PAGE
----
Waging War against Vandals.
Graffiti, the projectile vomit of vandals, continues to monster Christchurch, with the New Brighton war memorial reprehensibly splattered yet again. Underscoring the unprecedented volume of vandalism defacing suburbia, 82% of residents ranked graffiti as Christchurch’s biggest problem, in the council’s latest quality of life survey. City leaders are right to question the effectiveness of the council’s anti-graffiti strategy and the resolve of the police and courts to hammer home society’s revulsion at vandalism. It is the height of stupidity that the council database only furnishes the police with the top five most prolific taggers each month. Would we only expect the top five recidivist burglars to be prosecuted per month? Of course, many of the vandals are the spawn of the city’s worst criminal gang families. Cr Barry Corbett believes the police know most of them and should pro-actively wage war against graffiti. I feel very Singaporean about vandals. They deserve a flogging. But in “civilised” New Zealand, every collared vandal should at least endure a dose of humiliation. Force them to wear a fluffy pink bunny suits with ridiculous tails, as they undertake community service. The recidivists deserve a short stint in jail, as the Napier District Court has demonstrated. Just because you are a competitive skateboarder like Jack Dargan, why should repeat vandals avoid wilful damage convictions, so their North American travels aren’t jeopardised? The judiciary should show no mercy.
T Minus 8 days. The clock is ticking on Red Zone offers. Many owners of uninsurable bare land remain profoundly miffed at being treated in the same manner as uninsured property owners, whereby the government offer is 50% of rateable value. I sought a legal opinion from Lane Neave partner, Dr. Duncan Webb, who is sympathetic to the government’s position on bare land. Dr. Webb points out that some of the owners are really profit makers, upset that they have lost their unsold subdivisions. Why should the government compensate developers for lost profits, when the 50% offer is probably close to what the land purchase cost them? Webb also believes it’s feasible for some aggrieved owners to spurn the offer and retain their land. As the recent Tower Insurance court case revealed, the city council doesn’t consider the Red Zone status as a specific reason to decline building consents. But the question I wish Tower was asked in court, is, whether they would insure new builds in the Red Zone? Meanwhile, when it comes to compulsory acquisition, Gerry Brownlee has been dangling the sword of Damocles for nigh on two years. He still won’t declare his hand, but I suspect compulsory acquisition is extremely unlikely, given the criteria under the CERA Act and Public Works Act.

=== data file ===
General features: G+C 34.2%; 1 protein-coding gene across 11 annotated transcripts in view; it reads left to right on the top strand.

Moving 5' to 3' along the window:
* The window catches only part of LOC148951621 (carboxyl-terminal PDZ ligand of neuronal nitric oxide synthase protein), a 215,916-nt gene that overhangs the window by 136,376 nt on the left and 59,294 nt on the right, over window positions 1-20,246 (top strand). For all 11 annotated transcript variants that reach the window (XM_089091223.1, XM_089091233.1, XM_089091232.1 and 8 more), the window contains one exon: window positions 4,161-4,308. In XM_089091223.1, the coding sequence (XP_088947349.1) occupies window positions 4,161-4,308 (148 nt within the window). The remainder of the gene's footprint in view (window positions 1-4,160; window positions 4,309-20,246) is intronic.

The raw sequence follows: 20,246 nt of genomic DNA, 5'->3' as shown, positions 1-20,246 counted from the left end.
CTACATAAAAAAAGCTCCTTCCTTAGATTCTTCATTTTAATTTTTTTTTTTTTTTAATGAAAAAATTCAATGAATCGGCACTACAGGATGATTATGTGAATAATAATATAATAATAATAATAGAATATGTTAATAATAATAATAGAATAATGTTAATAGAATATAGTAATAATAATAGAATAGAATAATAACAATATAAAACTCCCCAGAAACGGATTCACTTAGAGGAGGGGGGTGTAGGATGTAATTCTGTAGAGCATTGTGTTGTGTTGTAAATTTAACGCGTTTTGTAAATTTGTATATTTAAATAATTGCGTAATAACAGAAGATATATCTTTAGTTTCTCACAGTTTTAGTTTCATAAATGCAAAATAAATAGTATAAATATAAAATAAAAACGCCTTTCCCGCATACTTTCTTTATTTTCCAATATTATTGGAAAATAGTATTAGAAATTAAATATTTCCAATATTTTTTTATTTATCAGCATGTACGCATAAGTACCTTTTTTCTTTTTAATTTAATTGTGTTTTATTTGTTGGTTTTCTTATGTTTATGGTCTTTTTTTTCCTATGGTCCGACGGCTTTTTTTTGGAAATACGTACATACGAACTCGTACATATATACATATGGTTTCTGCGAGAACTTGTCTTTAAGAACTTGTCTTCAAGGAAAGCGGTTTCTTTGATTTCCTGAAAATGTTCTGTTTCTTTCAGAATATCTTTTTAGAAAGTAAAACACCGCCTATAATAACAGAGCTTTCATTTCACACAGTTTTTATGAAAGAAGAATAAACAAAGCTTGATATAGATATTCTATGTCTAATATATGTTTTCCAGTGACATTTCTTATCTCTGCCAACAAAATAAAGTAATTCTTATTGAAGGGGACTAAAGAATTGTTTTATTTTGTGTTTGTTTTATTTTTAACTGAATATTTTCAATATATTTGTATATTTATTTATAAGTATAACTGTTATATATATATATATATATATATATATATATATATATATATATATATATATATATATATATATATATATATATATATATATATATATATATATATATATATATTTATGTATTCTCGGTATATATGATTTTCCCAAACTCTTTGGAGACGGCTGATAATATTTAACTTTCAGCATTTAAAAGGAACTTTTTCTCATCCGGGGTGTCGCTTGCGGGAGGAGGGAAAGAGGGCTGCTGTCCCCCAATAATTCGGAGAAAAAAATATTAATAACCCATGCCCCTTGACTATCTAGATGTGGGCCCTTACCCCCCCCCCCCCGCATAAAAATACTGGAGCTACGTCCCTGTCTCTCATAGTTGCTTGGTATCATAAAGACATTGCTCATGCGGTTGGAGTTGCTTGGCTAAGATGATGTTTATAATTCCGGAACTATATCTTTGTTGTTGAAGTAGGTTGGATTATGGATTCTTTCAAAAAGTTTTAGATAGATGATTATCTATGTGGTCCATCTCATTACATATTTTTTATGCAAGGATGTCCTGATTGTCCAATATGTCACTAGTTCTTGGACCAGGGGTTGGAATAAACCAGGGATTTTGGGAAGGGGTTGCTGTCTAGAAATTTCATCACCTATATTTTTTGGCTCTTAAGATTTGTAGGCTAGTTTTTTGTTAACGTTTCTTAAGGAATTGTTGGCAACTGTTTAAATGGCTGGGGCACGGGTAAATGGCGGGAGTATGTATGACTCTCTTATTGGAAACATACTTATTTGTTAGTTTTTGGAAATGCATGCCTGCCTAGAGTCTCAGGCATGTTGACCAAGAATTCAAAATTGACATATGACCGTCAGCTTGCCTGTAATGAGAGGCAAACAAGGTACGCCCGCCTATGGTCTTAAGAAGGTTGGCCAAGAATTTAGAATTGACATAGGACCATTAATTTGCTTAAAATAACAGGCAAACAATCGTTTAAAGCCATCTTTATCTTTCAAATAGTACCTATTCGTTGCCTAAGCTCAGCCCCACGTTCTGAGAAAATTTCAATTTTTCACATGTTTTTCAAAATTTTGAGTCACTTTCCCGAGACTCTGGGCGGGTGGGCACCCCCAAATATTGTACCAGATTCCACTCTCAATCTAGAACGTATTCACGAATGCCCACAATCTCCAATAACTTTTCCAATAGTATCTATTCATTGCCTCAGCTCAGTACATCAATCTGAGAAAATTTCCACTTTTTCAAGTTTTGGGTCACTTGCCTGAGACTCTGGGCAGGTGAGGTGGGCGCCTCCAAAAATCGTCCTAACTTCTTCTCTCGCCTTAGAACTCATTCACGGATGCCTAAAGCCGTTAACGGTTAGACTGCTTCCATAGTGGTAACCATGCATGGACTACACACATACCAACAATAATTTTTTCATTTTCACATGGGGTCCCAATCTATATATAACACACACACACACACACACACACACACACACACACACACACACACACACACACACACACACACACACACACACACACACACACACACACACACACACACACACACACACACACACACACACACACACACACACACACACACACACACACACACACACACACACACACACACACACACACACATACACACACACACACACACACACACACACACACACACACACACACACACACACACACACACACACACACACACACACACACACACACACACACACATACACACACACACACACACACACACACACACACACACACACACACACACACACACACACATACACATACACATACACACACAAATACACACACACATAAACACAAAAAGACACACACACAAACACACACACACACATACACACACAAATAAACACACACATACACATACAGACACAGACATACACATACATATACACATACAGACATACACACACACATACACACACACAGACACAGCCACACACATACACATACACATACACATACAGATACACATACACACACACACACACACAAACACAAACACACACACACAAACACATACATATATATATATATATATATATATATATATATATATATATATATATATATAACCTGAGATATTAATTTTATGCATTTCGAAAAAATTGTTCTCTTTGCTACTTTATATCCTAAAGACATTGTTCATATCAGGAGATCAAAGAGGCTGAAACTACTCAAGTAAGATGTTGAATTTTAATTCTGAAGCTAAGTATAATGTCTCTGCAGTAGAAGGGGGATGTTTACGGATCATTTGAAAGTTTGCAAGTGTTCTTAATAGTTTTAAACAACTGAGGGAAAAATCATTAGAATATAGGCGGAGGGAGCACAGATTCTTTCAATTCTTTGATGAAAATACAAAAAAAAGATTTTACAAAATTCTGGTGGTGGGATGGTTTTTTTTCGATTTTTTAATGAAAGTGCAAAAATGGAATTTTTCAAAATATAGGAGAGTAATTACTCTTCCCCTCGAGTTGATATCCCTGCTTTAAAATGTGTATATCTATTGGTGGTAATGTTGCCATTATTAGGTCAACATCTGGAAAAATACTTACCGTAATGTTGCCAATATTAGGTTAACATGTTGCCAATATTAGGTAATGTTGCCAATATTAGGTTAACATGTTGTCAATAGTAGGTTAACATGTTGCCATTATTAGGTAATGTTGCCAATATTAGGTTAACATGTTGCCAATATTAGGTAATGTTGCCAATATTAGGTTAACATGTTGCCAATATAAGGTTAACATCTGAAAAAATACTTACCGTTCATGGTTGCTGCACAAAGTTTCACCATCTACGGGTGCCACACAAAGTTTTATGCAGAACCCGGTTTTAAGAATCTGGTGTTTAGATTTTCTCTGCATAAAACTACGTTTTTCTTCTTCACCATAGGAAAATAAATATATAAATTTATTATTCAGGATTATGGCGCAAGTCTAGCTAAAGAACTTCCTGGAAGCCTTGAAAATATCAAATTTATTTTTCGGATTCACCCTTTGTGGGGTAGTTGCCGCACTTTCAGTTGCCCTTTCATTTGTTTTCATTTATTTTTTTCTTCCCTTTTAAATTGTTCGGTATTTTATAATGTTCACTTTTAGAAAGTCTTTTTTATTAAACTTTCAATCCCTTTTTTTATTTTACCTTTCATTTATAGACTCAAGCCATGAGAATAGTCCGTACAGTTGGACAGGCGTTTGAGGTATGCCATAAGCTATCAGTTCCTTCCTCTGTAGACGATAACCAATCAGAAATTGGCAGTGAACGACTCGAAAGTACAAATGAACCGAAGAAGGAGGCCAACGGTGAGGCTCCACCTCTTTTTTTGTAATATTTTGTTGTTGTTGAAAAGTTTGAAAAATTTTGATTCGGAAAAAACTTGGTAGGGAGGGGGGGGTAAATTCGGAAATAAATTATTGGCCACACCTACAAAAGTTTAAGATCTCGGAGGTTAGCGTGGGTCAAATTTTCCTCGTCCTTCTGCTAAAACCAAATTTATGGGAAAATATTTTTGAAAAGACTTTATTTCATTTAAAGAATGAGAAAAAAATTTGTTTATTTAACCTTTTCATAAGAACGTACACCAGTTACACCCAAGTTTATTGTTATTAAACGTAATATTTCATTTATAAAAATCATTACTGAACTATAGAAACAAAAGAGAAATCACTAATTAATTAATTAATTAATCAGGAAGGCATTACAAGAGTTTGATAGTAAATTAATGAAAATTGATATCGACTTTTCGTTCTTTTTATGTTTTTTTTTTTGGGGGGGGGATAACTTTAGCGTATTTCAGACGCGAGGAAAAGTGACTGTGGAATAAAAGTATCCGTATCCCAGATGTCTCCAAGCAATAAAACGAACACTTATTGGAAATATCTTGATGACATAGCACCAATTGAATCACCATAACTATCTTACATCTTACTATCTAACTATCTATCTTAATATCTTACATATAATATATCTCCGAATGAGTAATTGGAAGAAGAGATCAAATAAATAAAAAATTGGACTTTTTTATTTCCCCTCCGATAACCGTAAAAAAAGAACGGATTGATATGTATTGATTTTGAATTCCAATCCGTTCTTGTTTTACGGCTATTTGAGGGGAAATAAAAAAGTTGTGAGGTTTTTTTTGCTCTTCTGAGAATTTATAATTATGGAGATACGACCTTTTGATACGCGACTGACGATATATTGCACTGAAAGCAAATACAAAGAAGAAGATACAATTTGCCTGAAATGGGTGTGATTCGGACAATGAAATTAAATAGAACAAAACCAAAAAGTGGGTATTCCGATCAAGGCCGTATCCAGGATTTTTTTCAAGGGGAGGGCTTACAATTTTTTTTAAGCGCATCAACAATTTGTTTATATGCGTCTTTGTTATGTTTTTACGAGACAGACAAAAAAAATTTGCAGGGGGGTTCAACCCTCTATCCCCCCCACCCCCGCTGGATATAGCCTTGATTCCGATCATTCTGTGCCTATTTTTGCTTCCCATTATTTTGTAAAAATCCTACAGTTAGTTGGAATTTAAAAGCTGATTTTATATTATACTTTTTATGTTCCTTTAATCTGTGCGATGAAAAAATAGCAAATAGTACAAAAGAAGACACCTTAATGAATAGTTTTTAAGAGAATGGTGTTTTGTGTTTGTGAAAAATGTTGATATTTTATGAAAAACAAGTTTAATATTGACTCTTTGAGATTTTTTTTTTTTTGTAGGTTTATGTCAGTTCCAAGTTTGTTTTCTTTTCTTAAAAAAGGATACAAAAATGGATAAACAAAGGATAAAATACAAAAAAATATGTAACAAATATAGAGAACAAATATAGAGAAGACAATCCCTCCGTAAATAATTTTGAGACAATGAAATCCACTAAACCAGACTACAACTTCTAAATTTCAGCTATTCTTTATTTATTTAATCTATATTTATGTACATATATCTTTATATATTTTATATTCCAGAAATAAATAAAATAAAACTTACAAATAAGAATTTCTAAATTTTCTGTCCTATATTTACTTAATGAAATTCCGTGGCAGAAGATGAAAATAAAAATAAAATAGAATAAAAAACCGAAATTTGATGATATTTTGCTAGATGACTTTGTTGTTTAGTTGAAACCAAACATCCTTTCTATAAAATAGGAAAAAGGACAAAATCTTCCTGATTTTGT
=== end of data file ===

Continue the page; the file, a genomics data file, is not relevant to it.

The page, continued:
( First published in The Weekend Press, March 23.)